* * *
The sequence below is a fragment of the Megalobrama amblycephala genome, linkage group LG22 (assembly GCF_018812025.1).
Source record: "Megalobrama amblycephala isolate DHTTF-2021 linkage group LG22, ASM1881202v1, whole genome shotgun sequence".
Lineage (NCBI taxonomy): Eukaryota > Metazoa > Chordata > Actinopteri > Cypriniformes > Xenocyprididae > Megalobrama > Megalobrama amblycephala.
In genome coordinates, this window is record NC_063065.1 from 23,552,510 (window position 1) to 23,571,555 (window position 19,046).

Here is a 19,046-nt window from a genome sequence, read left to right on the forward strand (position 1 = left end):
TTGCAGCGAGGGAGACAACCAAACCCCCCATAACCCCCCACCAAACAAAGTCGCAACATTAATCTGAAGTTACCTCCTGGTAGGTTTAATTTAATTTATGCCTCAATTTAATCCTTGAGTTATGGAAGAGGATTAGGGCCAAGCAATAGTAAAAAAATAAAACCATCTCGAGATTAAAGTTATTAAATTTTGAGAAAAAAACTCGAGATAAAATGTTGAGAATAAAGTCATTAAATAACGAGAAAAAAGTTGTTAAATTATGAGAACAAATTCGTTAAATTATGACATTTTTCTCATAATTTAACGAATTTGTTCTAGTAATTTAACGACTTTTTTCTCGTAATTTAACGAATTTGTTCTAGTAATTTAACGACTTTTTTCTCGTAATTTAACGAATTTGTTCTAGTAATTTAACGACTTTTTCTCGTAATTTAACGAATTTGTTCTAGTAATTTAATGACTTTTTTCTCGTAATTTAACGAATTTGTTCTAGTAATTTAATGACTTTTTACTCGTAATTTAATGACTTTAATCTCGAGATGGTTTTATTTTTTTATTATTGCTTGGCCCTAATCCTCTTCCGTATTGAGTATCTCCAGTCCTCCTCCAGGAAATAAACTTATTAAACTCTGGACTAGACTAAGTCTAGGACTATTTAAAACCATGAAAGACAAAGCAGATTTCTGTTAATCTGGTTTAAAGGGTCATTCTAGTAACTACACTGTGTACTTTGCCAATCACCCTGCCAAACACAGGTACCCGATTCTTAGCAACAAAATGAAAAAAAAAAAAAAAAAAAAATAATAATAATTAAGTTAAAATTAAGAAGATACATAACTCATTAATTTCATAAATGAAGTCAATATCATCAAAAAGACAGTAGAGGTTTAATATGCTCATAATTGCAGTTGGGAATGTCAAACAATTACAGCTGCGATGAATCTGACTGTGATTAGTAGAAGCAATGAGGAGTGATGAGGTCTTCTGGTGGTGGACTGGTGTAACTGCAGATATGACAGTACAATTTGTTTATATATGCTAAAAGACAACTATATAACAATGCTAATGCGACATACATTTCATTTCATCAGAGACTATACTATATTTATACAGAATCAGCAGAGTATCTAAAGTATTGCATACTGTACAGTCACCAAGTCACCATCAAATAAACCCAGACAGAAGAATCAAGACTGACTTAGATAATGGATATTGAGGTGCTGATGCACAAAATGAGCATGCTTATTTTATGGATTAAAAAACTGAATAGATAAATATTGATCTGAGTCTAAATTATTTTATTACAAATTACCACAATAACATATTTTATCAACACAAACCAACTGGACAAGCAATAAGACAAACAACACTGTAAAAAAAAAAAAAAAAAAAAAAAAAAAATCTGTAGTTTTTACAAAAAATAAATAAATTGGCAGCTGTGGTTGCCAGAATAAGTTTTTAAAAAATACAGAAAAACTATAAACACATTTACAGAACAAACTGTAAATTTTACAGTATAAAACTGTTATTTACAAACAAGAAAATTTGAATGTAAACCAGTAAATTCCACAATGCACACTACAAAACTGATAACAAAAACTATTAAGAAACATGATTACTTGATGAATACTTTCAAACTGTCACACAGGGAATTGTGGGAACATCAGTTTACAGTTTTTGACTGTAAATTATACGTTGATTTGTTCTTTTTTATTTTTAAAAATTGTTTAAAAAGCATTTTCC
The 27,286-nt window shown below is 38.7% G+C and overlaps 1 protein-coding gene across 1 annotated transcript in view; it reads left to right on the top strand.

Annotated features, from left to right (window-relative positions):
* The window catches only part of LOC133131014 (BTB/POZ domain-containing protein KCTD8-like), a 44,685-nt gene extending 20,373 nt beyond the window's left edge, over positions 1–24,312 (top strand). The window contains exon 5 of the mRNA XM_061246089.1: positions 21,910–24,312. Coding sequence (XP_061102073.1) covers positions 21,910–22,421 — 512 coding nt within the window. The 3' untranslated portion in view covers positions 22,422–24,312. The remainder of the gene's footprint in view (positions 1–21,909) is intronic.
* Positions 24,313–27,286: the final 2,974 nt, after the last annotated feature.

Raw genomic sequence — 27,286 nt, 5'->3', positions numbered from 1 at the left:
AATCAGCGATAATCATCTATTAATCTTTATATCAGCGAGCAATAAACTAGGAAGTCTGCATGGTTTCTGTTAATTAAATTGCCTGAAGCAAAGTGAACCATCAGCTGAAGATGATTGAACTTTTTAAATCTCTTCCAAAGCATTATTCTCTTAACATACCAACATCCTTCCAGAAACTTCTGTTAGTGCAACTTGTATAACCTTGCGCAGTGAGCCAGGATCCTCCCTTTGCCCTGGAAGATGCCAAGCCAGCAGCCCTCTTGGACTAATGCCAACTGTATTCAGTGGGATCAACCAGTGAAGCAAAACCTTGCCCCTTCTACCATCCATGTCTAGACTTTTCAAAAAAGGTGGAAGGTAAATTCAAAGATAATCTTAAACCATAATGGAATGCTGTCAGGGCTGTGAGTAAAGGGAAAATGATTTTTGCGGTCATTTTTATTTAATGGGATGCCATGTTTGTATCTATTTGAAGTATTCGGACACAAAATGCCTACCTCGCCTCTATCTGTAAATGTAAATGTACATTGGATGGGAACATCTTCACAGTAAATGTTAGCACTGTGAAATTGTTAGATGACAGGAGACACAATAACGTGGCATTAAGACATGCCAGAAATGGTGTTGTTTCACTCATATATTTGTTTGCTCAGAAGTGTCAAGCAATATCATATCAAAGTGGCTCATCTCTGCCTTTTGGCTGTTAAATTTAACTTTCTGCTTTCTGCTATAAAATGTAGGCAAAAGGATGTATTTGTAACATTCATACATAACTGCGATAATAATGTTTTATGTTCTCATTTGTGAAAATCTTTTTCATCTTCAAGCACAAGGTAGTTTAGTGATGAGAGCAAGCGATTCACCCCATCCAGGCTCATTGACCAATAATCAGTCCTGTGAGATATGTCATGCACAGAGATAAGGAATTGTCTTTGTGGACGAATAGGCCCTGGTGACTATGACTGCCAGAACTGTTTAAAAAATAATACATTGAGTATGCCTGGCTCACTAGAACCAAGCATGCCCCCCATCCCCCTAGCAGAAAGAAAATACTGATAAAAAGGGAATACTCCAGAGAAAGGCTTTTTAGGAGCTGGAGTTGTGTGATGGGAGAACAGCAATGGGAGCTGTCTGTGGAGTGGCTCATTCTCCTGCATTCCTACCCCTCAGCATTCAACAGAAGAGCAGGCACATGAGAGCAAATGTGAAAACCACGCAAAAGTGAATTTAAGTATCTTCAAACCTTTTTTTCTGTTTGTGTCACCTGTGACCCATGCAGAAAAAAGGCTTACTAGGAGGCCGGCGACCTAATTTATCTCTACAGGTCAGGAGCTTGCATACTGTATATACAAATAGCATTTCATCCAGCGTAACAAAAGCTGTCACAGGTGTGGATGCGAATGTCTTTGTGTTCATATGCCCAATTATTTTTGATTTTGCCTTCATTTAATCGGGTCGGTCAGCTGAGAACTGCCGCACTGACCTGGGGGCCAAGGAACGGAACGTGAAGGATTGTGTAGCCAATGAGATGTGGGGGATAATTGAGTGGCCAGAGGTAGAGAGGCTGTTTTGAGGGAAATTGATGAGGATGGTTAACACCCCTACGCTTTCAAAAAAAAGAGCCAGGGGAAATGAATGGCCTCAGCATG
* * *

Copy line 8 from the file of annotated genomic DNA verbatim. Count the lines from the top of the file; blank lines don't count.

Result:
Annotated features, from left to right (window-relative positions):